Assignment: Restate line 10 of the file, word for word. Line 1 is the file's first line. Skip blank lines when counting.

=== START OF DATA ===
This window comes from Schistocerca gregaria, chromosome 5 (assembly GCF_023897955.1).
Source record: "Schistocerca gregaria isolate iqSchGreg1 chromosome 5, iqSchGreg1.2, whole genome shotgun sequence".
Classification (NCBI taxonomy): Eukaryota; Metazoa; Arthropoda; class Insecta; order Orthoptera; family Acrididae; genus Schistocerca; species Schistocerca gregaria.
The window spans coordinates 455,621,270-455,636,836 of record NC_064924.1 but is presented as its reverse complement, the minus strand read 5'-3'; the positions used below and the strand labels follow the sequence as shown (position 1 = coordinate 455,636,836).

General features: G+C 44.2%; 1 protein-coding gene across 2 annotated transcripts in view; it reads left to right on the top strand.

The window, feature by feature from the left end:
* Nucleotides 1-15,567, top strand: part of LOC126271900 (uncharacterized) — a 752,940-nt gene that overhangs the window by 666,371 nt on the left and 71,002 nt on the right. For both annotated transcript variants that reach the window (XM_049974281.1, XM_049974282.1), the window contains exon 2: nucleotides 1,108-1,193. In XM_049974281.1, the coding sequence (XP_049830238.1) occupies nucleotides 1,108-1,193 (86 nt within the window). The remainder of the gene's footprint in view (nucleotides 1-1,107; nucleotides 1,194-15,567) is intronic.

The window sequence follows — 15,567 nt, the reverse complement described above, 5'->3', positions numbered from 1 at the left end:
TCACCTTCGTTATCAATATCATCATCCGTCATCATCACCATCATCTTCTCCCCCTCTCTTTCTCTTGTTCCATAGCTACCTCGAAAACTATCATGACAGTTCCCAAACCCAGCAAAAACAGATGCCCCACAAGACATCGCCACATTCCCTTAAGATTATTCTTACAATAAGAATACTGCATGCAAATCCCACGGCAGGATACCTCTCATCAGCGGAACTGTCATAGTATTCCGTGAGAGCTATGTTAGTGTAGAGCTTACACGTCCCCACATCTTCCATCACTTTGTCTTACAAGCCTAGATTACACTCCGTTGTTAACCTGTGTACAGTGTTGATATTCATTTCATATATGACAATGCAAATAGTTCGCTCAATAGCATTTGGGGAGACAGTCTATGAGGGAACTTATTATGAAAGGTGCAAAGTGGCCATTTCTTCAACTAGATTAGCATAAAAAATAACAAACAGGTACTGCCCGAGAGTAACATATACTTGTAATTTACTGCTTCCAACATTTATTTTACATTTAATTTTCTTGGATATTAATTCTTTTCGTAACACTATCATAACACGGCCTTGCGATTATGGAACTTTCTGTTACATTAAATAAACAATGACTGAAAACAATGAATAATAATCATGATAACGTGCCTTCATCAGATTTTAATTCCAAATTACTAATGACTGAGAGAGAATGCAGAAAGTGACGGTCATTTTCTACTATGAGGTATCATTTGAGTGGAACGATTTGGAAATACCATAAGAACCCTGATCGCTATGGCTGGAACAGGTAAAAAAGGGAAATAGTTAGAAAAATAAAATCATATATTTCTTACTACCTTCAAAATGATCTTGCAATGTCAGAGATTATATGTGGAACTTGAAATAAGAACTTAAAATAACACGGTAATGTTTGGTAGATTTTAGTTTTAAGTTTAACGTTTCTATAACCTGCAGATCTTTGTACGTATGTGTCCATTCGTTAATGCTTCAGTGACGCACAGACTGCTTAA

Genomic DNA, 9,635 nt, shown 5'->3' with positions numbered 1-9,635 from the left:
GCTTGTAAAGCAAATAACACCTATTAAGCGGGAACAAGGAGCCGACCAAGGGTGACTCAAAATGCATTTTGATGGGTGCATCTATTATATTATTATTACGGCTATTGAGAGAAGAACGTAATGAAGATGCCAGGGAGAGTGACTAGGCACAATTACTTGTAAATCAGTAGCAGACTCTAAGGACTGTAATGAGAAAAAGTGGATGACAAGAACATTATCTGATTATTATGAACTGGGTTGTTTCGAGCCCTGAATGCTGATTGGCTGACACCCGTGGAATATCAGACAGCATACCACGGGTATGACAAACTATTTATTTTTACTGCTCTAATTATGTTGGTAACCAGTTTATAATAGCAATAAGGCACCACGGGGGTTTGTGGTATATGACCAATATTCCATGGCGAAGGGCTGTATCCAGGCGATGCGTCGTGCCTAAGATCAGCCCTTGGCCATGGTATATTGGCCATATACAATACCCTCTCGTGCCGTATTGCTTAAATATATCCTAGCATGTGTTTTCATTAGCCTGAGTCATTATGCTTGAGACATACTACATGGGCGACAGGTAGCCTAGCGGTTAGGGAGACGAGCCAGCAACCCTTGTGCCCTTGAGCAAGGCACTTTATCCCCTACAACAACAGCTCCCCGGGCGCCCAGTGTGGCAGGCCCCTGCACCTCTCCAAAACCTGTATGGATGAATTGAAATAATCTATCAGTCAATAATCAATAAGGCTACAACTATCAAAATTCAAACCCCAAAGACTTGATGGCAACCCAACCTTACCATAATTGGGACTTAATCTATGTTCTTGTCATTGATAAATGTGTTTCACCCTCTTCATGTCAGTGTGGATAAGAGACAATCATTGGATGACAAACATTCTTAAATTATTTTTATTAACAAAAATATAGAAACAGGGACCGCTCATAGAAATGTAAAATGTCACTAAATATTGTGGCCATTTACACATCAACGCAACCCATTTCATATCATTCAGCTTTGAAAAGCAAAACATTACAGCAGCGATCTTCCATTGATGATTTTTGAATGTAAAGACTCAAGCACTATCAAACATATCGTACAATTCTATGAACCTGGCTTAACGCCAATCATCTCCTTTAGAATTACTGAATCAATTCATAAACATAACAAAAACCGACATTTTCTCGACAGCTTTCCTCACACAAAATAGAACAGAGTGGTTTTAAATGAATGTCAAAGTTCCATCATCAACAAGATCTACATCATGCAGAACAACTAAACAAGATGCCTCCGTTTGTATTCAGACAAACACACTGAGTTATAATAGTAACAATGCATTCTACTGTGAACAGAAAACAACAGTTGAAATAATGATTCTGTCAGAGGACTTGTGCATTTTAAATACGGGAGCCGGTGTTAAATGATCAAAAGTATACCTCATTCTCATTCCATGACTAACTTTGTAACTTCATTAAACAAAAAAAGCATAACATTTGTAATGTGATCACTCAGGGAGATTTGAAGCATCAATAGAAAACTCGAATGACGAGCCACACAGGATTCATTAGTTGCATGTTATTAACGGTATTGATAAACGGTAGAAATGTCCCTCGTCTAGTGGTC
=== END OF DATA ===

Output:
Genomic DNA, 9,635 nt, shown 5'->3' with positions numbered 1-9,635 from the left: